# Conditional probability as the basic notion of probability theory

Overview
A number of conceptual debates in both applications and philosophy of statistics and probability implicitly or explicitly depend on which concept of conditional probability is used. In particular there are two main conceptions floating about – ‘ratio’ based, which takes unconditional probability as basic and conditional probability as derived (and corresponds to Kolmogorov’s approach), and the reverse case which takes conditional probability as basic. I will call this the ‘conditionalist’ view. I point to a few arguments in favor of this latter view, how it relates to ‘model closure’ and a hierarchical/structural view of theories, and why it is popular among certain Bayesians as a resolution of the ‘catchall’ problem.

Disclaimer
Obviously I am only one of many to make this point. I still find it useful to record my agreement with the ‘conditionalists’. Very rough for now. Many more examples to come. Version 0.2

[Edit: I have a new appreciation for Kolmogorov’s approach after teaching it recently. If we consider a Kolmogorov ‘probability model’ to be a full probability space/probability triple, rather than just the measure, then we effectively get the same thing as advocated here. We have to imagine that we have – in principle – a sufficiently large (and generally ‘inaccessible’) background probability space to work ‘within’. Each concrete probability space, i.e. particular model, is then a restriction of this ‘global universe’. This makes the fact explicit that we are always using at least some restriction conditions, and forces us to give the form these restriction conditions take (e.g. orthogonality conditions?).

A rough idea occurs to me – we trade-off the fact that our ‘background universe’ grows exponentially as we relax closure assumptions (i.e. make less details irrelevant and hence more details relevant and hence more unique possibilities) with the expectation that as we include more details our models will become more deterministic. Hence our distributions ‘shrink’ relative to the new domains even if they are ‘bigger’ than their restriction to the old domains. So each ‘point’ in a higher dimension contains a whole universe of lower dimension. Think power sets.  An interesting starting point for thinking more about the mathematical ‘universe(s)’ we work in (and how we get a hierarchy of sub-universes) is https://ncatlab.org/nlab/show/universe. See also https://en.wikipedia.org/wiki/Universe_mathematics]. See also the more recent blog post on the meaning of the terms linear/nonlinear and infinite/finite.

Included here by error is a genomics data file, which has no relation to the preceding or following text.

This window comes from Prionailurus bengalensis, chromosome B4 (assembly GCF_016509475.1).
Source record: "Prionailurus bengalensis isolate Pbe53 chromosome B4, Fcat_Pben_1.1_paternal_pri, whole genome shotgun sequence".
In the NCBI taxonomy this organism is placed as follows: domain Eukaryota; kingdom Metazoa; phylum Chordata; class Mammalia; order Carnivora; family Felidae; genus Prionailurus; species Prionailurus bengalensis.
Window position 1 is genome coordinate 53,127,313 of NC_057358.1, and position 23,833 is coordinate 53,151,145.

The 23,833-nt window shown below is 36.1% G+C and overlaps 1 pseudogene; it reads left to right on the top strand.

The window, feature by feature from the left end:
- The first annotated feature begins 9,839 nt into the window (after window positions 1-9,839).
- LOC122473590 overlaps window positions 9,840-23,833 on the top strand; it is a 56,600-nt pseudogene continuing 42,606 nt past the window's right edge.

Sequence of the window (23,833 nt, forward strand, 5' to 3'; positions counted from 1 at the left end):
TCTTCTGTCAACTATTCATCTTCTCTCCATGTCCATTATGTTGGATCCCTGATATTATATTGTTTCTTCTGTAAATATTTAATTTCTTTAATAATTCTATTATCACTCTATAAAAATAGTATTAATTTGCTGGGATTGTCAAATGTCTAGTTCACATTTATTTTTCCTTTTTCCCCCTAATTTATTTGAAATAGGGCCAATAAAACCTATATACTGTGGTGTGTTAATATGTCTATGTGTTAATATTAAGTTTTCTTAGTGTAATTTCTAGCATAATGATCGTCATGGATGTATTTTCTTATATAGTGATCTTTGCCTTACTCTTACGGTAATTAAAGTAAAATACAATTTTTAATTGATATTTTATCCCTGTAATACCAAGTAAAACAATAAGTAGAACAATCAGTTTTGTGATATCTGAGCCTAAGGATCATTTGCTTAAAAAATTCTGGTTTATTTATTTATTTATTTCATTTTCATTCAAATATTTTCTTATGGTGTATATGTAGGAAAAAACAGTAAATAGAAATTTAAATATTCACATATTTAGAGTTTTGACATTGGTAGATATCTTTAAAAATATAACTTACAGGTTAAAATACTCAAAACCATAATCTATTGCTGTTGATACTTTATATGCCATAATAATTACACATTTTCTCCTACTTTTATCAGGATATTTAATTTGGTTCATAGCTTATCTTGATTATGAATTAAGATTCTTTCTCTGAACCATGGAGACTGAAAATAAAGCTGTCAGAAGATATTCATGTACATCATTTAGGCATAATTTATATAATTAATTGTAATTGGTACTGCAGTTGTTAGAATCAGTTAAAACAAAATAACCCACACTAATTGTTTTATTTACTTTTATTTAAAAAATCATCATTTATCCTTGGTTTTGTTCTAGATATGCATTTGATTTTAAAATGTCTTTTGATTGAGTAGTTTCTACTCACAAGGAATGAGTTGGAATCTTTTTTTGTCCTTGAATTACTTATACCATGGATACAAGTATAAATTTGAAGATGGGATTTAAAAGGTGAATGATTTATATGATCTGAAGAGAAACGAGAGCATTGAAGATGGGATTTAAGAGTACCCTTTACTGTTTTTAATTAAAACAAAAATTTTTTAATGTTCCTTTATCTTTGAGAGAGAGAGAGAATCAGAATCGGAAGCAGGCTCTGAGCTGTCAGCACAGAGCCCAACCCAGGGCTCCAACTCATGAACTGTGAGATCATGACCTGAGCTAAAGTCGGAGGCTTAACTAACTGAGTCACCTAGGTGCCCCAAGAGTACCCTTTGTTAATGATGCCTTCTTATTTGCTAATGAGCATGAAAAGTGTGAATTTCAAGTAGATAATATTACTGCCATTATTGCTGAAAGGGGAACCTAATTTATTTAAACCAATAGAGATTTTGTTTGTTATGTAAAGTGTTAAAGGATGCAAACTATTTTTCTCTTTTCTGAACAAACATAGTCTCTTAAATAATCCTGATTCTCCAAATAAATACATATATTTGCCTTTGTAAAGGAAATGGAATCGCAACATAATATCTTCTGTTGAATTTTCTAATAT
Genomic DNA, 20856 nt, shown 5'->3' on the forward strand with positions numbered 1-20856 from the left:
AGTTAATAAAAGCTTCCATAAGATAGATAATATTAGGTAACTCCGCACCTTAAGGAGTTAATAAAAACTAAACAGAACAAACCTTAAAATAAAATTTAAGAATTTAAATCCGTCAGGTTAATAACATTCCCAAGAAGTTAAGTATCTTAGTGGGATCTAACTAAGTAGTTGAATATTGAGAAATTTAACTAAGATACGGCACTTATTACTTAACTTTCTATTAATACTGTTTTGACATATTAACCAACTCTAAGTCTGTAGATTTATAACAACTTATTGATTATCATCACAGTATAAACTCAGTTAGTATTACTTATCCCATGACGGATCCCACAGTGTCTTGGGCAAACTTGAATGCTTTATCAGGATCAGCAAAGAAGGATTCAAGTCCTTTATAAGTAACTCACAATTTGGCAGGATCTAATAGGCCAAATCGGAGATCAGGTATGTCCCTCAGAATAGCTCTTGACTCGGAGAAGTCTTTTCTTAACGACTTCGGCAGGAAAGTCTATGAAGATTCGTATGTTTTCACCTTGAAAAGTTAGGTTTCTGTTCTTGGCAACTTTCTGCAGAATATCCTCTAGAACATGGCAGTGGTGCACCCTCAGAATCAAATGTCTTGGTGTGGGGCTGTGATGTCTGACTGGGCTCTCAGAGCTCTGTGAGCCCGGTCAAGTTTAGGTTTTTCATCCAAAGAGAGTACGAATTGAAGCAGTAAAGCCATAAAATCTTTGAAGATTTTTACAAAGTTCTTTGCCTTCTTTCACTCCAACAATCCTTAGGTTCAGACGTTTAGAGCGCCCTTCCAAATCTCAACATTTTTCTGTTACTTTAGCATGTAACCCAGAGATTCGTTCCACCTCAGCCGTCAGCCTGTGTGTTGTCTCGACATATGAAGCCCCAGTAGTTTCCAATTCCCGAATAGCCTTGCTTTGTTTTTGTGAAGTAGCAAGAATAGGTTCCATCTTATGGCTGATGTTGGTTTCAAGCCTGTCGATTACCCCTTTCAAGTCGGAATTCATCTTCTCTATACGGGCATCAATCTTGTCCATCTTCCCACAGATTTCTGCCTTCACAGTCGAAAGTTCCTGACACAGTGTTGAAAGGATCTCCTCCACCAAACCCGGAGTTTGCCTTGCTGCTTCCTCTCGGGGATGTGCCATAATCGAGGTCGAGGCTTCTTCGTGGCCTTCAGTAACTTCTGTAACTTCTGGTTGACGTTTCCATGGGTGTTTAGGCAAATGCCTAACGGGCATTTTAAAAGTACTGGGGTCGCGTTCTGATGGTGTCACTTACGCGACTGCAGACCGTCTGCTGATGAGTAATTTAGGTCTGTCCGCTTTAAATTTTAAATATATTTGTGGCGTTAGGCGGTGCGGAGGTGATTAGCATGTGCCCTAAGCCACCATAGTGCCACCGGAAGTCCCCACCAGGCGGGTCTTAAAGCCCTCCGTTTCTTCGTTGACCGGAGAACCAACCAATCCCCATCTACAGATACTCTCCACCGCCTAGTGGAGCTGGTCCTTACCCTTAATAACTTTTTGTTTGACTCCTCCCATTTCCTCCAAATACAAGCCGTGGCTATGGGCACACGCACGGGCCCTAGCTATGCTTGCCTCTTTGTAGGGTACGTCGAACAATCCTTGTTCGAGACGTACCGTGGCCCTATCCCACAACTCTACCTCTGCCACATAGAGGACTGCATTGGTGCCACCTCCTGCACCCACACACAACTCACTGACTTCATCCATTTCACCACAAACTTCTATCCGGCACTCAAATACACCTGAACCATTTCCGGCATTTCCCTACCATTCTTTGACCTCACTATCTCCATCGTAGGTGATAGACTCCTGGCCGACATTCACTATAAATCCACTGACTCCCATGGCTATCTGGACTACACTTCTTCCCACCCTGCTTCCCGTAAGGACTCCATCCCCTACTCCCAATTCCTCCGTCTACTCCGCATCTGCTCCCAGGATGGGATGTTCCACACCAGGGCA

What conditional probability could not be
The above heading is the title of a paper by Alan Hájek (2003, Synthese) see here.

…the ratio analysis of conditional probability…has become so entrenched that it is often referred to as the definition of conditional probability. I argue that it is not even an adequate analysis of that concept…I marshal many examples from scientific and philosophical practice against the ratio analysis. I conclude more positively: we should reverse the traditional direction of analysis. Conditional probability should be taken as the primitive notion, and unconditional probability should be analyzed in terms of it.

The article is a good read and is in agreement with the positions of a number of Bayesians, as well as my own sort-of/occasional-Bayesian-but-there-are-probably-deeper-issues-to-worry-about view.

In and of itself I find the above article fairly convincing; the point has been reinforced to me however by reading a number of similar arguments for and against, as well as my own thinking about the nature of mathematical modelling.

I will collect some of these below, and then present my own main motivations for adopting a conditionalist view, which are somewhat independent of the Bayesian/Frequentist divide.

A collection of examples
[To fill in]
Bayesian classics
– de Finetti
– Jaynes
– ?

Internet arguments
– Gelman, Mayo, Wasserman and other characters
– Pearl, causality and conditioning

My motivation – hierarchies, closure, contradiction, expansion and invariant structure
Catchall vs conditional closure
My first post used conditional probability statements to formulate the basic idea of ‘model closure’ and argue against needing a ‘catchall’ (see the post for details). You’ll notice, however, that this argument only makes sense if you accept (as I did somewhat implicitly) that conditional probability is a basic notion and can be defined even in the absence of a joint distribution.